Government is in a desperate bid to contain retrenchments amid indications Labour minister Prisca Mupfumira has drastically reduced the number of times the Retrenchment Board meets to process applications by companies to lay off workers from once a week to once a month.
The board used to meet every Thursday to consider applications by companies looking to retrench workers until May this year when the minister changed the frequency of meetings to once a month.
“What kind of board meets weekly?” Mupfumira queried in an interview with businessdigest this week. “There is no board which meets like that. It is costly because they are drawing allowances weekly. For now they will meet once a month but eventually I want them to meet quarterly.”
This effectively means that government wants to delay the retrenchment processes and make it tough for companies to retrench, but employers say this will increase the backlog of retrenchment applications.
Mupfumira said employers should not be preoccupied with retrenching workers, but with finding ways to avoid the laying off of workers.
“Employers should think positively and not just think of throwing workers on the streets. That is just laziness. It is not on the agenda,” Mupfumira said.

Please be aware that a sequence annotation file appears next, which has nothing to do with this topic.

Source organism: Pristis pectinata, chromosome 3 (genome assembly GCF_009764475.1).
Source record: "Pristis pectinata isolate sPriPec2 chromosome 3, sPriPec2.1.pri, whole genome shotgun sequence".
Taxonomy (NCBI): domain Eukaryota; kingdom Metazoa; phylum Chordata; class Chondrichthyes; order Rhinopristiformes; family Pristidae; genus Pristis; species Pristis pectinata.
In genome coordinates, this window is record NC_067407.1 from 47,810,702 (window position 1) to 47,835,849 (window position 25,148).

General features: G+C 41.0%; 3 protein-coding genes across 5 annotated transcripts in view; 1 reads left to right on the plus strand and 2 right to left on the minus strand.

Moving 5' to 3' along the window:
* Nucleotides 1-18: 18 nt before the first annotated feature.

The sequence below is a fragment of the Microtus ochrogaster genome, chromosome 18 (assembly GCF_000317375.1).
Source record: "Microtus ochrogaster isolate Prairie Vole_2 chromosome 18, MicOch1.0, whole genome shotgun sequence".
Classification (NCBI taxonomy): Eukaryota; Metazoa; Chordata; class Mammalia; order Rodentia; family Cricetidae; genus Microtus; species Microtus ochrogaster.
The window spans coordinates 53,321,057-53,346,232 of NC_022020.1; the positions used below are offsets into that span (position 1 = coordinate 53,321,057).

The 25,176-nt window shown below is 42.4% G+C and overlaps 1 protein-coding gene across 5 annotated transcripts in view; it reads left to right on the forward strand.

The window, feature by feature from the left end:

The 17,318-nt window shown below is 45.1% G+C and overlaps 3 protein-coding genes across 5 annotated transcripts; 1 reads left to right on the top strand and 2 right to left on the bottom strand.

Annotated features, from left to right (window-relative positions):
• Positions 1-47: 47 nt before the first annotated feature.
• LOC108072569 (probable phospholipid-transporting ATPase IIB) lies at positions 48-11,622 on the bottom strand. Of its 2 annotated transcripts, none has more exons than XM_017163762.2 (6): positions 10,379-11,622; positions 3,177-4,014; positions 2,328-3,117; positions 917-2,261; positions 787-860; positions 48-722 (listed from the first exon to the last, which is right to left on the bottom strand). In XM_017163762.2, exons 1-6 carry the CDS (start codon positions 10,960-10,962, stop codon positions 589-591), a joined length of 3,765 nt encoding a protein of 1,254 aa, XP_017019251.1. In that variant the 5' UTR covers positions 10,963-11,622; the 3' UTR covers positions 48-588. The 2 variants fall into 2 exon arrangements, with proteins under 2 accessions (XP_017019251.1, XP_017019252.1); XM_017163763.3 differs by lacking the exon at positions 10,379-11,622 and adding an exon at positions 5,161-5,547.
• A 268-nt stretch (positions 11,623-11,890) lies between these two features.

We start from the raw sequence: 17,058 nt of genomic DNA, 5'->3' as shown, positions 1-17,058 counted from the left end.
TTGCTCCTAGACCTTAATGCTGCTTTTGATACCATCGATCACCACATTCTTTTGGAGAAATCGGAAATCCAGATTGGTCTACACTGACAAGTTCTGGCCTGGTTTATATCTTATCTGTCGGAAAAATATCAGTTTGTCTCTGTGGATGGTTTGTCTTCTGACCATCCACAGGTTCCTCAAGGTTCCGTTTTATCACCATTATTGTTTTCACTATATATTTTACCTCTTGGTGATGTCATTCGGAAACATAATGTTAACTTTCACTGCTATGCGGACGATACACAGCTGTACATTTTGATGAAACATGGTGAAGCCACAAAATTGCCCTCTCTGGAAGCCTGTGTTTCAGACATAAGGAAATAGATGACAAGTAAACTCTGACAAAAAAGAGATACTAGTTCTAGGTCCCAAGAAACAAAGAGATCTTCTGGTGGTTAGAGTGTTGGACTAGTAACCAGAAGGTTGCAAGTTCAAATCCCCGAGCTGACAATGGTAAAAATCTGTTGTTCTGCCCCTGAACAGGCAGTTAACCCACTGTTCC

The labour minister declared that she would end the “retrenchment madness’” which has resulted in more than 8000 workers being retrenched between 2014 and March this year.
Mupfumira has tightened retrenchment requirements concerned by the huge number of applications by employers that have besieged the board. Among the requirements is to disclose details of fees the board of directors get and the difference in the wage bill after the retrenchment exercise has been implemented. Another requirement is that retrenched workers remain at the workplace until they have received their packages in full.
Employers Confederation of Zimbabwe executive director John Mufukare told businessdigest they will soon meet the minister to persuade the minister to change her stance on the issue.
“ We are going to have a meeting with the minister and try once more to convince her that slowing down retrenchments administratively is counter -productive because it will lead to the collapse of companies,” Mufukare said. “It might be a very short term measure but in the long run it is completely counter-productive. We must let companies re-engineer themselves so that they remain sustainable.”
Speaking at an Employers’ Confederation of Zimbabwe Industries retrenchment meeting last week, a member of the Retrenchment Board, Isaac Mazanhi said the reduction in frequency of meetings would increase the time in which applications will be processed to as long as four to five months, while not dealing with the root causes.